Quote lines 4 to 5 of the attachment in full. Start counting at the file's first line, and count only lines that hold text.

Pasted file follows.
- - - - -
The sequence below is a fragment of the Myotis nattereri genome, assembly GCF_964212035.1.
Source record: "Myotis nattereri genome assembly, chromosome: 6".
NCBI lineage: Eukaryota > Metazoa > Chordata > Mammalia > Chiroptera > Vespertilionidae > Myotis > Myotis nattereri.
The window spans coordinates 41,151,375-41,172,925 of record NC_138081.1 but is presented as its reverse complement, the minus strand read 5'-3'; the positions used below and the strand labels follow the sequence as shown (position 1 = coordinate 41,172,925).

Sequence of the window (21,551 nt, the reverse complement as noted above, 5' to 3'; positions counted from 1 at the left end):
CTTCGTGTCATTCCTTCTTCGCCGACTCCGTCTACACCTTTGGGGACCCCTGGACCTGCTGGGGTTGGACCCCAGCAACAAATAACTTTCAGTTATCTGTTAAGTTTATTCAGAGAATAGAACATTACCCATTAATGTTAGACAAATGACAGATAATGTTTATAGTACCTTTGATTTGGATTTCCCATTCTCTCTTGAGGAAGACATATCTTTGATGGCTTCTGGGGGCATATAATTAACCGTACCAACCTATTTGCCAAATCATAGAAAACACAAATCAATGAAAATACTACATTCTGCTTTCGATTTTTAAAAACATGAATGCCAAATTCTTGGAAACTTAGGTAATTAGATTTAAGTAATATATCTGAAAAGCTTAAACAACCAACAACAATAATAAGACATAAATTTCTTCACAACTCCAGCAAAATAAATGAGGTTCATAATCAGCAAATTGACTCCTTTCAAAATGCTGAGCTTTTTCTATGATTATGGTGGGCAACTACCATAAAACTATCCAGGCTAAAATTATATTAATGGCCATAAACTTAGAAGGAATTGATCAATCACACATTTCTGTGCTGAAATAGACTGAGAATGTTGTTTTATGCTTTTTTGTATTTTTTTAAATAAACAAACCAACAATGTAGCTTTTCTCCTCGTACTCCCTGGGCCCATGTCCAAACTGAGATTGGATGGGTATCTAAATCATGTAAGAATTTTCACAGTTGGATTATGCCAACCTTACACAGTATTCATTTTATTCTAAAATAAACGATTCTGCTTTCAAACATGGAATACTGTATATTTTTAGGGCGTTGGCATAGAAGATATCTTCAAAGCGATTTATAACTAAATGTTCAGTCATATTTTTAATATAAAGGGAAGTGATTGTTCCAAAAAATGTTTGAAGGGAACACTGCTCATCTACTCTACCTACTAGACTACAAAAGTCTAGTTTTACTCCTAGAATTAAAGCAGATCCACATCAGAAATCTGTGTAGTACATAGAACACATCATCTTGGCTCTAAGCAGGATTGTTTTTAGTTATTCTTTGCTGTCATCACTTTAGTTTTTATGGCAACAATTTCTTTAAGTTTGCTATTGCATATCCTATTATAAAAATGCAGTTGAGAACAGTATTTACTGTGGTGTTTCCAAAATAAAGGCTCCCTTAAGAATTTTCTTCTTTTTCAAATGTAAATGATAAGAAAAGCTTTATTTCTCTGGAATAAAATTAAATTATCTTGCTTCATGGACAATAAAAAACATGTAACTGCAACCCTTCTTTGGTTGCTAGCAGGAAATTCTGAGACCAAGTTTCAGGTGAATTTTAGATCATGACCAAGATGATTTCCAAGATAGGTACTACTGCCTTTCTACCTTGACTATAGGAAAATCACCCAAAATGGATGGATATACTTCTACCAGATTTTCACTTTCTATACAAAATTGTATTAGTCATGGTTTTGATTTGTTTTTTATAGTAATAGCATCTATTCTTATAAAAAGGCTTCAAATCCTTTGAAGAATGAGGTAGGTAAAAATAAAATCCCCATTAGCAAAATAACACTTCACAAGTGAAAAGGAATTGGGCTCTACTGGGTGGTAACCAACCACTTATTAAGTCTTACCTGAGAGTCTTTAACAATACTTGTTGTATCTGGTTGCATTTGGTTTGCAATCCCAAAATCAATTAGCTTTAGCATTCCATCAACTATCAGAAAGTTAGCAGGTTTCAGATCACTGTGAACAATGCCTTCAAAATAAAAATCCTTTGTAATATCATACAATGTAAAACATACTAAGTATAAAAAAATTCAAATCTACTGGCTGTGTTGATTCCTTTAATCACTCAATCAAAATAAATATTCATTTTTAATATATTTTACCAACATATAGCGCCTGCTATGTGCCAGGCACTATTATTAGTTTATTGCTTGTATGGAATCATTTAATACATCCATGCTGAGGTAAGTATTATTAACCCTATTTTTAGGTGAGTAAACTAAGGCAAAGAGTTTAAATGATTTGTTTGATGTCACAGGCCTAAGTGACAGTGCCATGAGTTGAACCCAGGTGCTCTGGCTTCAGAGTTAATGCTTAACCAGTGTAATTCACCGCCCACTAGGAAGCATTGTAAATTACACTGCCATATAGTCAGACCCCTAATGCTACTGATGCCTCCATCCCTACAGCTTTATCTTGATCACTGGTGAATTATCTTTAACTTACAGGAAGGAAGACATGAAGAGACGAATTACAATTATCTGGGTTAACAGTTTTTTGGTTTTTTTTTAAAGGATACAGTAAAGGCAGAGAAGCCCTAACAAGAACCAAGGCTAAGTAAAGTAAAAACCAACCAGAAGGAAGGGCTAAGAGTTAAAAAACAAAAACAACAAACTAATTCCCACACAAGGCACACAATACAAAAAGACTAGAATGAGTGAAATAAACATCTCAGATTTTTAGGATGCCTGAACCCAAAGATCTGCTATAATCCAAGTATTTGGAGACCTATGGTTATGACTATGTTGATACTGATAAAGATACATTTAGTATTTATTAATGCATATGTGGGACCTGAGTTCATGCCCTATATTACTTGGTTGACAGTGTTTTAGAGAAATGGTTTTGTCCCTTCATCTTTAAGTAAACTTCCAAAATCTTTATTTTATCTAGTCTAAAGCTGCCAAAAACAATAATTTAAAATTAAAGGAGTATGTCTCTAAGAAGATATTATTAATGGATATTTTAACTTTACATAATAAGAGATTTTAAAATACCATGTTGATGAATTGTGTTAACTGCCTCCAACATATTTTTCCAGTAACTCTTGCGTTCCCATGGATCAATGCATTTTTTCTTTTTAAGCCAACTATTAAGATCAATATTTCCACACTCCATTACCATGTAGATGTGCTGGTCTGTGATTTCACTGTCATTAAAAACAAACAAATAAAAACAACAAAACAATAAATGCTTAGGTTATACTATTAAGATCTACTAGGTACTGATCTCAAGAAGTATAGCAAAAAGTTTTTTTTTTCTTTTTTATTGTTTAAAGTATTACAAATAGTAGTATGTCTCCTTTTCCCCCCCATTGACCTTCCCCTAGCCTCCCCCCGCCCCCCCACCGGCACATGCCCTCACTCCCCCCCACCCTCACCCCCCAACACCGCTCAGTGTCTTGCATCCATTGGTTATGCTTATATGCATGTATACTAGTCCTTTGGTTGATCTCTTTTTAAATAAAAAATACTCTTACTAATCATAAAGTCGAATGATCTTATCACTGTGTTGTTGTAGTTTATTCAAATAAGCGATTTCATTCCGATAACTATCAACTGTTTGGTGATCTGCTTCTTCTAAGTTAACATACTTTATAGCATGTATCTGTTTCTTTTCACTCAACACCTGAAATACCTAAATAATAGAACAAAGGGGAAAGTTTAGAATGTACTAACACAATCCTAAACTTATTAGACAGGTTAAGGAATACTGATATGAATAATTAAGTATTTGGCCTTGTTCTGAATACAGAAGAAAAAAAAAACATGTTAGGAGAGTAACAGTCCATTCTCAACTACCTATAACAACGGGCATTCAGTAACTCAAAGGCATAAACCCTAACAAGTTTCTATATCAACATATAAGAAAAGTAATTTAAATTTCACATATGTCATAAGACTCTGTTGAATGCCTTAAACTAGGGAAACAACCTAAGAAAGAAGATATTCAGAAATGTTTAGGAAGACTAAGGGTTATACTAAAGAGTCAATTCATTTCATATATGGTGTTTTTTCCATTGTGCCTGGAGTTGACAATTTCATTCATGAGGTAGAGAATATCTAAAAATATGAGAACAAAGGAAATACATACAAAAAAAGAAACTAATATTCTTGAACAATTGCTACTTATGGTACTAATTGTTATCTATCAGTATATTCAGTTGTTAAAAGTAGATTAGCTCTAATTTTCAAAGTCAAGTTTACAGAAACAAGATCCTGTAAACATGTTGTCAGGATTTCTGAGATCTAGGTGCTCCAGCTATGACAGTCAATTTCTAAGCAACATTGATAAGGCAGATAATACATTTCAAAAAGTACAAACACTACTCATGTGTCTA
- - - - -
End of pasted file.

The window spans coordinates 41,151,375-41,172,925 of record NC_138081.1 but is presented as its reverse complement, the minus strand read 5'-3'; the positions used below and the strand labels follow the sequence as shown (position 1 = coordinate 41,172,925).

Sequence of the window (21,551 nt, the reverse complement as noted above, 5' to 3'; positions counted from 1 at the left end):